The Rules of the Game has been part of the film canon for so long that it's valuable to remind audiences how gloriously alive and just plain fun it is. Low comedy walks hand and hand with tragedy and beauty throughout; the film is frothy one minute, nearly apocalyptic the next, and so you're never fully allowed to gather your bearings. The Rules of the Game has a tone that could be symbolized by the escalating merry-go-round that prominently plays into the climax of Strangers on a Train—up and down, all around and seemingly totally out of control. The film, as Paul Schrader says in this Criterion edition's liner notes, represents all of cinema's possibilities in 106 minutes.
That controlled chaos is partially driven by anger and despair. Jean Renoir often said that the film was a response to his frustrations with the bourgeoisie at a time in which France was clearly imperiled. In the late '30s, France had just surrendered Munich to the Nazis as a gesture to cool mounting threats of invasion, a gesture that was clearly fated to fail. The unmistakable indifference and self-absorption of the wealthy elite—just one reason this film hasn't aged one iota—in the midst of this potential disaster fueled Renoir's anxiety. But Renoir, like most major artists, wasn't content to mount a polemic, and probably couldn't even if he wanted to. One of cinema's most appreciated humanists, Renoir couldn't help himself; he had to assert even the most misguided and contemptible people's humanity.
The heart of Renoir's genius was his gift for hiding that genius. Expertly controlled, The Rules of the Game plays as one huge happy accident that might've been caught on the fly over the course of a long drunken weekend. Everything is just right, and the performances and individual moments are so remarkably alive that you accept the elaborate structure and symbolism as organic. Robert Altman clearly learned a few things from Renoir, particularly in his use of deep camera focus and sound design, and I wish that more contemporary filmmakers would follow suit. There's no mystery as to why so many directors rip off Stanley Kubrick or Martin Scorsese these days, as you can, even in their great films, see the directing take place. It's the director as the entire show. Renoir was usually most of the show himself (he generally collaborated on his scripts, and served in uncredited capacities in a number of other ways), but his technique was so masterful that, as Pauline Kael once said, it was subsumed into his art. The Rules of the Game, like all Renoir films, isn't about the making of itself, and that artistic purity allows for profundity.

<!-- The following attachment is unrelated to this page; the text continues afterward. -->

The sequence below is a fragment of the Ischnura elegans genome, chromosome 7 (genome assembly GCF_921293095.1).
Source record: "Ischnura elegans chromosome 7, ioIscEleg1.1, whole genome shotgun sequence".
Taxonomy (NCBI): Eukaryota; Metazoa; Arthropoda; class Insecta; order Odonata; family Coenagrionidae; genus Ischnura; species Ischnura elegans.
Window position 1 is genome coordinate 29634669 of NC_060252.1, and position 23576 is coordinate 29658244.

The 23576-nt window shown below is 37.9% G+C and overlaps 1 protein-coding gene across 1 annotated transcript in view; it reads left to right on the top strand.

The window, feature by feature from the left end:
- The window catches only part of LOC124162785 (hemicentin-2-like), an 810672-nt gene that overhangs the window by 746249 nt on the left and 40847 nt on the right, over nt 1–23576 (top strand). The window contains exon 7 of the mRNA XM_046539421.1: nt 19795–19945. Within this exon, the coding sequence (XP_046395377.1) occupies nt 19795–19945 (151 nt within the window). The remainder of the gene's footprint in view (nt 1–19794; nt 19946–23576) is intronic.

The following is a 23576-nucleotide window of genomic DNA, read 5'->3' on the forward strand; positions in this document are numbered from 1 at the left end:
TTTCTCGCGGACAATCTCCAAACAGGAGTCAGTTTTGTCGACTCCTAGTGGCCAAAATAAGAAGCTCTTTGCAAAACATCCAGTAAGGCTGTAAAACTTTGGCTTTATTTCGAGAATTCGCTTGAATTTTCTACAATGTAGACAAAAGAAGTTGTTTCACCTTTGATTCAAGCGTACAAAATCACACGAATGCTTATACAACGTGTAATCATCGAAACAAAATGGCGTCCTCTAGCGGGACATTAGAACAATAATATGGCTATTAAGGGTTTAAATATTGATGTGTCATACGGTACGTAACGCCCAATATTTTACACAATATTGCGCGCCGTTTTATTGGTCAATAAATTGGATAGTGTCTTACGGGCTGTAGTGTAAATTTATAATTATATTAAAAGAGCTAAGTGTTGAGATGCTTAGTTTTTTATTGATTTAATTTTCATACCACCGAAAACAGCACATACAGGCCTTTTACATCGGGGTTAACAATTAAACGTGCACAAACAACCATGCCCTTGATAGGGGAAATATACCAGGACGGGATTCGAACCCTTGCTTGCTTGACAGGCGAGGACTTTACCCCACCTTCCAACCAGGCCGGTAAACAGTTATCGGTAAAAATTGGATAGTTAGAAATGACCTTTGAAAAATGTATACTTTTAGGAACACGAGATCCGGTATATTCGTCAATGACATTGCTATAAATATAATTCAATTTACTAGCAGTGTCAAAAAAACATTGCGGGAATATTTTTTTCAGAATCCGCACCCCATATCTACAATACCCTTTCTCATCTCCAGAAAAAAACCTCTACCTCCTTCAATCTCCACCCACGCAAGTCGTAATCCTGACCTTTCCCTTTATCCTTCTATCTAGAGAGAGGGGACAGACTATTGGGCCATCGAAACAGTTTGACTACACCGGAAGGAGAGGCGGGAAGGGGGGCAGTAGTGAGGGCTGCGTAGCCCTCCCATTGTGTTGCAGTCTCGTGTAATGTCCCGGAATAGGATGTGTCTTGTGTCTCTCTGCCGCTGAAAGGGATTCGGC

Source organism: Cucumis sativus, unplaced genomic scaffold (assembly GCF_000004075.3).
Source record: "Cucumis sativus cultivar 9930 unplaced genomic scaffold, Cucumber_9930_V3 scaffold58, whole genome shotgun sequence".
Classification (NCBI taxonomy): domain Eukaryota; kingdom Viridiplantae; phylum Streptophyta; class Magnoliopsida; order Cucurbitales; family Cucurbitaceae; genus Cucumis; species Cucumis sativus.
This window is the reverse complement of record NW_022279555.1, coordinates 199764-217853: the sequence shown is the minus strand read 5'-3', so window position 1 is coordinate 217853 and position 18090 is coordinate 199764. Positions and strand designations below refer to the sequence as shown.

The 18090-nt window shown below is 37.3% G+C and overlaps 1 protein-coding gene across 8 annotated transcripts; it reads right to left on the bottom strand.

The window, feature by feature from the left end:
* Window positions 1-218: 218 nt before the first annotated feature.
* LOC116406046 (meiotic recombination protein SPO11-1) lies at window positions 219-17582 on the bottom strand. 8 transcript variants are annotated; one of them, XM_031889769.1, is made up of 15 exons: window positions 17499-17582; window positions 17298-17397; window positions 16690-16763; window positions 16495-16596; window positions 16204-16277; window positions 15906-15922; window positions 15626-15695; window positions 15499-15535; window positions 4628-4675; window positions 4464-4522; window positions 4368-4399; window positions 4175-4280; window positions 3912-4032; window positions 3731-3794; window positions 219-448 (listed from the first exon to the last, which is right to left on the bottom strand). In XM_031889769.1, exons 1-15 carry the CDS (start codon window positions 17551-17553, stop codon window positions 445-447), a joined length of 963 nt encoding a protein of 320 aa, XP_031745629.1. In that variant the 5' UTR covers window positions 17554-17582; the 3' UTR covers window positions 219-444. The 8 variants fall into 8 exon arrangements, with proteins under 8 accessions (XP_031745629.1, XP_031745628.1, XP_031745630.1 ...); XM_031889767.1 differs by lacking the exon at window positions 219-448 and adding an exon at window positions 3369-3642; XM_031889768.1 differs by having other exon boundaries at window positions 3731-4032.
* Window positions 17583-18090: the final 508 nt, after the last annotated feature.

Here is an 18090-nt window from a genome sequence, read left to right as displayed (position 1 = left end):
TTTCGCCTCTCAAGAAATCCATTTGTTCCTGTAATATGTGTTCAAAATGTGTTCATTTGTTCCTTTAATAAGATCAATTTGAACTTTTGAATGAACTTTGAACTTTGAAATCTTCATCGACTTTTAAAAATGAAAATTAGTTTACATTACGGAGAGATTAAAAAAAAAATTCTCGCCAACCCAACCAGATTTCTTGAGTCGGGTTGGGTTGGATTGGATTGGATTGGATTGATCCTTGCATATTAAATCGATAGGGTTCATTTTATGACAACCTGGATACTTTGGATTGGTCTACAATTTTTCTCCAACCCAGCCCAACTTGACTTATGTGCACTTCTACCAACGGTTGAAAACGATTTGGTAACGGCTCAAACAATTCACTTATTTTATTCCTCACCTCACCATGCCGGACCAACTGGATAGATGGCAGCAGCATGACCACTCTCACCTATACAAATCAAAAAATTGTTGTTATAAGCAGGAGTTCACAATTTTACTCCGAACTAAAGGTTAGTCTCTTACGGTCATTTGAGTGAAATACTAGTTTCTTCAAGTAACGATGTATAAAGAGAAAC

The film concerns a long weekend for a number of wealthy and famous French (with one notable exception) men and women at a large country estate. On paper, The Rules of the Game is a traditional drawing-room comedy that follows the varying romantic trade-offs of a number of seemingly bored and vain individuals who gradually reveal themselves to be in the kind of extreme pain that we, in our frustration, generally only associate with people who've fallen on more conventionally hard times. But money doesn't relieve certain existential and biological needs, and Renoir follows these characters as their pettiness slowly washes away to reveal despair. This despair, however, doesn't absolve them of the role they're playing in their country's disillusionment and potential undoing, and it's that toughness of contradiction that gives The Rules of the Game its ambiguous bite.
The film's exposition is elegant and efficient. In the opening, the pilot Jurieux (Roland Toutain) has just completed a long flight across the Atlantic that rivals the accomplishment of Lindbergh. The press is surrounding Jurieux, prying him for headline-ready sentiments, and he promptly squanders a glorious moment with a peevish lashing out. Christine de la Chesnaye (Nora Gregor), whom he supposes to be the love of his life, hasn't deigned to show up for Jurieux's triumph. That she's married to Marquis Robert de la Chesnaye (Marcel Dalio) is of no consequence, an illustration of the blinded self-entitlement that informs the entire film.
Jurieux's good friend Octave (Renoir) is also Christine's childhood friend, and, as compensation, Octave assures Jurieux that he can get him invited to Robert's country house that weekend. That promise, idly made, involves a number of careful negotiations on the part of Octave, which leads to a wonderful series of sequences in which Octave, whom we learn is a failed artist living on the donations of friends such as Robert and Christine, must play the parts of the loyal friend as well as of the good-natured bumbler who's out to help another. Octave collapses into Christine's bed with her, assuring her of her responsibility to a man she perhaps led on a little. The disconcerting intimacy of their moment, an instance of foreshadowing, is a quiet testament to Renoir's tonal mastery. But Octave can't be distracted, moving on to cater to Robert's ego and insecurity, which isn't so hard considering that Robert's own mistress, Geneviève de Marras (Mila Parély), will also be at the country house that weekend.
Renoir establishes all of that in about 20 minutes, leading the film to the country house where this world will be shaken up and expanded upon. With the wealthy characters in play, we're now free to learn of the help that subtlety governs their masters' lives. We've already met Christine's private maid, Lisette (Paulette Dubost), whom we learn is married to Robert's groundskeeper, Schumacher (Gaston Modot). Schumacher, a hopeless and moving prig, is displaced and adrift in a world that thinks nothing of casually trading lovers. Schumacher's devotion to Lisette is stifling and sexless, exasperating her libidinous tendencies (she's had a thing with Octave already), which leads to her pairing with Marceau (Julien Carette) a poacher who Robert inexplicably hires as indoor help. The inexplicable is telling: Robert feels an immediate kinship with Marceau that's emotionally logical, as Marceau is the sort of spontaneous ruffian that can play to a pampered man's idea of the road not taken.